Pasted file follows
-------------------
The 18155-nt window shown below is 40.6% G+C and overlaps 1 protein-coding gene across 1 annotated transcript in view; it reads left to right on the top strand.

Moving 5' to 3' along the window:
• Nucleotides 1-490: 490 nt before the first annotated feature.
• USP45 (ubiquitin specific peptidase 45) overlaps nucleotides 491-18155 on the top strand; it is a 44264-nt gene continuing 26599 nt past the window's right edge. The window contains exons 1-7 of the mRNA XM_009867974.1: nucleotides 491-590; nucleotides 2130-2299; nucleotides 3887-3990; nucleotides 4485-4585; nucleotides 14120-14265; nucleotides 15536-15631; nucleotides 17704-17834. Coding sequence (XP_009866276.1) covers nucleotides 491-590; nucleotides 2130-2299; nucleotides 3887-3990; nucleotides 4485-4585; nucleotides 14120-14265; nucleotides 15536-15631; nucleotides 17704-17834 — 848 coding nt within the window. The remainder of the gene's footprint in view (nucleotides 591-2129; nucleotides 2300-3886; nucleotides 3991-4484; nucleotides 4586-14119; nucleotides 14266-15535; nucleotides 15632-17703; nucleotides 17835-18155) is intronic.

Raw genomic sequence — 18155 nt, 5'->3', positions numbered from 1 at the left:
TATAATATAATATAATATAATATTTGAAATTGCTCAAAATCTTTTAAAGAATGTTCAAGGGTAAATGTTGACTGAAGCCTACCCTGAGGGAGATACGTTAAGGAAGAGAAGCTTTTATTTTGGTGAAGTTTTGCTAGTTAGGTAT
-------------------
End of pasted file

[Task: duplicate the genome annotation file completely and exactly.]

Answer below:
The 18155-nt window shown below is 40.6% G+C and overlaps 1 protein-coding gene across 1 annotated transcript in view; it reads left to right on the top strand.

Moving 5' to 3' along the window:
• Nucleotides 1-490: 490 nt before the first annotated feature.
• USP45 (ubiquitin specific peptidase 45) overlaps nucleotides 491-18155 on the top strand; it is a 44264-nt gene continuing 26599 nt past the window's right edge. The window contains exons 1-7 of the mRNA XM_009867974.1: nucleotides 491-590; nucleotides 2130-2299; nucleotides 3887-3990; nucleotides 4485-4585; nucleotides 14120-14265; nucleotides 15536-15631; nucleotides 17704-17834. Coding sequence (XP_009866276.1) covers nucleotides 491-590; nucleotides 2130-2299; nucleotides 3887-3990; nucleotides 4485-4585; nucleotides 14120-14265; nucleotides 15536-15631; nucleotides 17704-17834 — 848 coding nt within the window. The remainder of the gene's footprint in view (nucleotides 591-2129; nucleotides 2300-3886; nucleotides 3991-4484; nucleotides 4586-14119; nucleotides 14266-15535; nucleotides 15632-17703; nucleotides 17835-18155) is intronic.

Raw genomic sequence — 18155 nt, 5'->3', positions numbered from 1 at the left:
TATAATATAATATAATATAATATTTGAAATTGCTCAAAATCTTTTAAAGAATGTTCAAGGGTAAATGTTGACTGAAGCCTACCCTGAGGGAGATACGTTAAGGAAGAGAAGCTTTTATTTTGGTGAAGTTTTGCTAGTTAGGTAT